Making Life Better Happy Heart Month!
What do fish, nuts and dark chocolate have in common? If your answer is they taste good, you are partially correct. If you also noted they are heart-healthy foods then you win the prize!
Heart disease, also termed cardiovascular disease, is the leading cause of death for both men and women in the United States. An overall healthy diet and lifestyle, however, go a long way in reducing your risk for developing this debilitating and deadly disease.
We know consuming a variety of whole grain foods, vegetables, fruit, lower-fat dairy products, skinless poultry, fish, nuts, beans, peas and non-tropical oils, while limiting saturated fat, trans fat, sodium and sugar-sweetened beverages, results in a heart-healthy eating pattern.
Let us focus on the health benefits of two of these foods, fish and nuts, with the added bonus of dark chocolate as a heart-healthy food.
The American Heart Association recommends eating a variety of fish, especially those high in omega-3 fatty acids, twice a week. Additionally, prepare the fish without added fat, so avoid deep-frying. Omega-3 fatty acids are an essential type of fat that cannot be made in our body; therefore, we must obtain it from a food source. Fish such as salmon, anchovies, sardines, herring, mackerel, trout and tuna are high in these essential fatty acids. Shrimp, tilapia and catfish also contain omega-3 fatty acids but in lower amounts. Research indicates that omega-3s help reduce inflammation, manage blood pressure, lower triglycerides, increase the good HDL cholesterol, reduce risk of a heart attack, improve circulation and aid the function of statin medications. Beyond heart health, the reduction in inflammation they provide is also important in lowering the risk of diabetes, Alzheimer’s and cancer.
Like fish, nuts contain mainly heart-healthy mono and polyunsaturated fats. The recommendation is to eat about four 1.5-ounce servings (a small handful or about a third of a cup) of unsalted, unoiled nuts per week.
The Food and Drug Administration goes further with an approved Qualified Health Claim for nuts and heart disease. It states, “Scientific evidence suggests but does not prove that eating 1.5 ounces per day of most nuts (such as walnuts) as part of a diet low in saturated fat and cholesterol may reduce the risk of heart disease.”
Nuts are good sources of protein, fiber, vitamins and minerals too. The most common nuts that fit this heart-healthy profile are walnuts, almonds, macadamia, hazelnuts and pecans. Peanuts, although technically a legume, fit the category as well. The biggest challenge with nuts is controlling the portion you consume and making sure they are not covered with chocolate, sugar or salt. A good way to add nuts to your diet and control serving size is to use them as an ingredient in foods. Try adding them to salads, as a topping to yogurt, a stir fry ingredient or added to oatmeal in the morning.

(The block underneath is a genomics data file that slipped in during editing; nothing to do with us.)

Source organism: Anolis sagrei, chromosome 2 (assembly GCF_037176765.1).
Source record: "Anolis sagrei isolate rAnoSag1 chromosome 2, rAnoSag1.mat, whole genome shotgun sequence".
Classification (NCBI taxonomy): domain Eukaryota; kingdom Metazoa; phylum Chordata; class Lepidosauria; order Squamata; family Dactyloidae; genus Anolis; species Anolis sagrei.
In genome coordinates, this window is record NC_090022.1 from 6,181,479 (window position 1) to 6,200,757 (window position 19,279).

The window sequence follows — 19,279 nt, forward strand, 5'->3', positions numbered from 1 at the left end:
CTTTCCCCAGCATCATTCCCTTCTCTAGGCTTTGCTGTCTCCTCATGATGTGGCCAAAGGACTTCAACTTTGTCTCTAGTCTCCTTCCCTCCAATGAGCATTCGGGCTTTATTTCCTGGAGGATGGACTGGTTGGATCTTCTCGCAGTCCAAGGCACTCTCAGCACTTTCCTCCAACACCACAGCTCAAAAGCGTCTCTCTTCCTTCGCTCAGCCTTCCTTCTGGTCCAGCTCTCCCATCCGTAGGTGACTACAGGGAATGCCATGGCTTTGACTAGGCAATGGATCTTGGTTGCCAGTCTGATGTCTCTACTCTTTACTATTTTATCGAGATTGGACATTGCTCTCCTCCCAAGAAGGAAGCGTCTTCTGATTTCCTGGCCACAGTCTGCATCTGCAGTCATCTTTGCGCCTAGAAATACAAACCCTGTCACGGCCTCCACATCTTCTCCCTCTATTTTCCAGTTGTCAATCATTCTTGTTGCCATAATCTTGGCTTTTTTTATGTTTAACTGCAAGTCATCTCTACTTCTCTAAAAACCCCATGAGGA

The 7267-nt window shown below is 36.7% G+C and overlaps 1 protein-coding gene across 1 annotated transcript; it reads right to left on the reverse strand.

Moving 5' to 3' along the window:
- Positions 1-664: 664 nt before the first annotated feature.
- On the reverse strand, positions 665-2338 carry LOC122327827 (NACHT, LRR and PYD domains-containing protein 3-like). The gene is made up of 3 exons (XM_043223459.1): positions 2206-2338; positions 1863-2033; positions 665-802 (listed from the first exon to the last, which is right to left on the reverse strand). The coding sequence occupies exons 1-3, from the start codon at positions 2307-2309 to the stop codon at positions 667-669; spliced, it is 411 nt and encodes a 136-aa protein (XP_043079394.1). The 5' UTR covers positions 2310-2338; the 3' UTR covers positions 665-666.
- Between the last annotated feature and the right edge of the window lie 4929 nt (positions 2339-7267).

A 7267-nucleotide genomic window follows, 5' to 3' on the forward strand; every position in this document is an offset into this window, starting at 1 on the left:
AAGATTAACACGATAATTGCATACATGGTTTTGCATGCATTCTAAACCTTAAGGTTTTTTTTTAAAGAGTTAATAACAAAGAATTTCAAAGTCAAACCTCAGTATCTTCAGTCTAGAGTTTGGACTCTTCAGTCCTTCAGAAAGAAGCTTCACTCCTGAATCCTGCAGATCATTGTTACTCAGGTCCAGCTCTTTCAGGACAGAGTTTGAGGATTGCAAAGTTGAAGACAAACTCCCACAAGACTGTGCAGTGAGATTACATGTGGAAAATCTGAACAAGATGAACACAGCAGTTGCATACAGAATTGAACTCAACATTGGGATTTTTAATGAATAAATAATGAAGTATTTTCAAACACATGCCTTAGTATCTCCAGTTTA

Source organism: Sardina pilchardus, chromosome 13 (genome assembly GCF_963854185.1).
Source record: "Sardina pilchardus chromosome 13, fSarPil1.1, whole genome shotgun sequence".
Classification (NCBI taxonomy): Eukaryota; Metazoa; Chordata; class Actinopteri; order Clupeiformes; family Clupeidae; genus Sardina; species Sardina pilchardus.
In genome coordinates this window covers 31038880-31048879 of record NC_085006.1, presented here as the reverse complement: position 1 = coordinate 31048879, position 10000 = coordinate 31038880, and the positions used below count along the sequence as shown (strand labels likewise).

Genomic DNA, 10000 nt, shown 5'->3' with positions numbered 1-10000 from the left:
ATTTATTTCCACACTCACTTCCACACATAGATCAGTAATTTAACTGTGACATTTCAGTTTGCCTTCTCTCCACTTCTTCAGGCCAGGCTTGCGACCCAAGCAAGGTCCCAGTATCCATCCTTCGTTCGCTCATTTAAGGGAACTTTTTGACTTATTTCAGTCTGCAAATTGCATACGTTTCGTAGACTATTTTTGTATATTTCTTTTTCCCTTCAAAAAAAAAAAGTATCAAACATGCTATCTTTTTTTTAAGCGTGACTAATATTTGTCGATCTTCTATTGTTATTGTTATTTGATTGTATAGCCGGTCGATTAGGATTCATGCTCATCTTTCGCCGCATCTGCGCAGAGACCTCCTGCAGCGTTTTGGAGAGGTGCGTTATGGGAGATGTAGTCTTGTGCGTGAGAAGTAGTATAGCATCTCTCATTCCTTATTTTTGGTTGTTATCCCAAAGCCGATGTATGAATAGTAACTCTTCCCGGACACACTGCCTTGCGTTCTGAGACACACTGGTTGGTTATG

Finally, we come to chocolate! Research in recent years appears to indicate that consuming dark chocolate in moderation can help protect your cardiovascular system. Cocoa beans, from which chocolate is derived, are high in flavonoids that act as antioxidants in our bodies, helping our cells resist damage from normal body functions and environmental contaminants.
The taste comes from the beans, and through processing into the chocolate products we like, many of the flavonols are lost. Most chocolate manufacturers are looking for ways to keep these healthful components in their products. For now, though, when choosing chocolate, it is best to select products between 50 to 90 percent cocoa — mainly dark, bittersweet or semisweet chocolate, but read the label.
Just like with nuts, the challenge is consuming in moderation. A moderate amount is approximately a one-ounce serving about one or two times a week. Be sure to watch out for the extra ingredients like caramel, marshmallow or cream-filled chocolates that will be higher in fat, sugar and calories, perhaps negating the benefit of the chocolate.
One final note on chocolate: there is a proper way to eat chocolate, especially if it is a high quality chocolate. Start by enjoying the smell of the chocolate. Snap the chocolate into two pieces and hear a crisp, clean pop. Take a small bite, then break the chocolate in your mouth. Let it sit over your tongue, press the chocolate piece to the roof of your mouth and let it melt. Think about the taste of the chocolate – sweet, salty, bitter. Finally, savor the flavors as you slowly consume the chocolate, thinking about all those antioxidants helping your body to good health.
Happy Heart Month!
Laurie Welch is a nutrition and family issues educator with Penn State Cooperative Extension, 570-726-0022.